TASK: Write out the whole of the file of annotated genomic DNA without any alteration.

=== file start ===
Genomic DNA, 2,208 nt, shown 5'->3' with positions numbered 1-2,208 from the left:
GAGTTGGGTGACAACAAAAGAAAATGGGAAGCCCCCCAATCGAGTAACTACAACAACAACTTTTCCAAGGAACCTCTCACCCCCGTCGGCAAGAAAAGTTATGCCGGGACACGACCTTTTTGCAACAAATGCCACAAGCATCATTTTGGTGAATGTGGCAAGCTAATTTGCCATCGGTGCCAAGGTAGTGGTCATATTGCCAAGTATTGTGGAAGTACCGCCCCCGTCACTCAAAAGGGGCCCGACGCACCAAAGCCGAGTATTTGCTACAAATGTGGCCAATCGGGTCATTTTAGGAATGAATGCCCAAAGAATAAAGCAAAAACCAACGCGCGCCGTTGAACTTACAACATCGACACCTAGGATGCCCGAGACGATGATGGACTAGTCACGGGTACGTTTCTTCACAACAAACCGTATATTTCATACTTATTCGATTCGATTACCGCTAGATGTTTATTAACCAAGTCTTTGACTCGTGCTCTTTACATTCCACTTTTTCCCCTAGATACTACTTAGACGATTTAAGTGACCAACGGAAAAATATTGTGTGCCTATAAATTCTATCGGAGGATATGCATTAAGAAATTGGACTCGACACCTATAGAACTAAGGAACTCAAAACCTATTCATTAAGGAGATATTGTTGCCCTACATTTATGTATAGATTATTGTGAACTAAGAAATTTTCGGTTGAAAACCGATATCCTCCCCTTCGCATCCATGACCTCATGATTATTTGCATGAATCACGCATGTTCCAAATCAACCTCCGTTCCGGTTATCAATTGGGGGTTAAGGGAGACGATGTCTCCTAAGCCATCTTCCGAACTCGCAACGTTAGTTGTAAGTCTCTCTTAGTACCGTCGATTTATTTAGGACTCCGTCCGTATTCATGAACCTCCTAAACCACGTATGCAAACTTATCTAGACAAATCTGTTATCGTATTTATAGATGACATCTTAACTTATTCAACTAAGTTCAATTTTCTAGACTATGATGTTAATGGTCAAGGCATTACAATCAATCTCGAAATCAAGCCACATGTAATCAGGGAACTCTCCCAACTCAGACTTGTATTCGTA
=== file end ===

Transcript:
Genomic DNA, 2,208 nt, shown 5'->3' with positions numbered 1-2,208 from the left:
GAGTTGGGTGACAACAAAAGAAAATGGGAAGCCCCCCAATCGAGTAACTACAACAACAACTTTTCCAAGGAACCTCTCACCCCCGTCGGCAAGAAAAGTTATGCCGGGACACGACCTTTTTGCAACAAATGCCACAAGCATCATTTTGGTGAATGTGGCAAGCTAATTTGCCATCGGTGCCAAGGTAGTGGTCATATTGCCAAGTATTGTGGAAGTACCGCCCCCGTCACTCAAAAGGGGCCCGACGCACCAAAGCCGAGTATTTGCTACAAATGTGGCCAATCGGGTCATTTTAGGAATGAATGCCCAAAGAATAAAGCAAAAACCAACGCGCGCCGTTGAACTTACAACATCGACACCTAGGATGCCCGAGACGATGATGGACTAGTCACGGGTACGTTTCTTCACAACAAACCGTATATTTCATACTTATTCGATTCGATTACCGCTAGATGTTTATTAACCAAGTCTTTGACTCGTGCTCTTTACATTCCACTTTTTCCCCTAGATACTACTTAGACGATTTAAGTGACCAACGGAAAAATATTGTGTGCCTATAAATTCTATCGGAGGATATGCATTAAGAAATTGGACTCGACACCTATAGAACTAAGGAACTCAAAACCTATTCATTAAGGAGATATTGTTGCCCTACATTTATGTATAGATTATTGTGAACTAAGAAATTTTCGGTTGAAAACCGATATCCTCCCCTTCGCATCCATGACCTCATGATTATTTGCATGAATCACGCATGTTCCAAATCAACCTCCGTTCCGGTTATCAATTGGGGGTTAAGGGAGACGATGTCTCCTAAGCCATCTTCCGAACTCGCAACGTTAGTTGTAAGTCTCTCTTAGTACCGTCGATTTATTTAGGACTCCGTCCGTATTCATGAACCTCCTAAACCACGTATGCAAACTTATCTAGACAAATCTGTTATCGTATTTATAGATGACATCTTAACTTATTCAACTAAGTTCAATTTTCTAGACTATGATGTTAATGGTCAAGGCATTACAATCAATCTCGAAATCAAGCCACATGTAATCAGGGAACTCTCCCAACTCAGACTTGTATTCGTA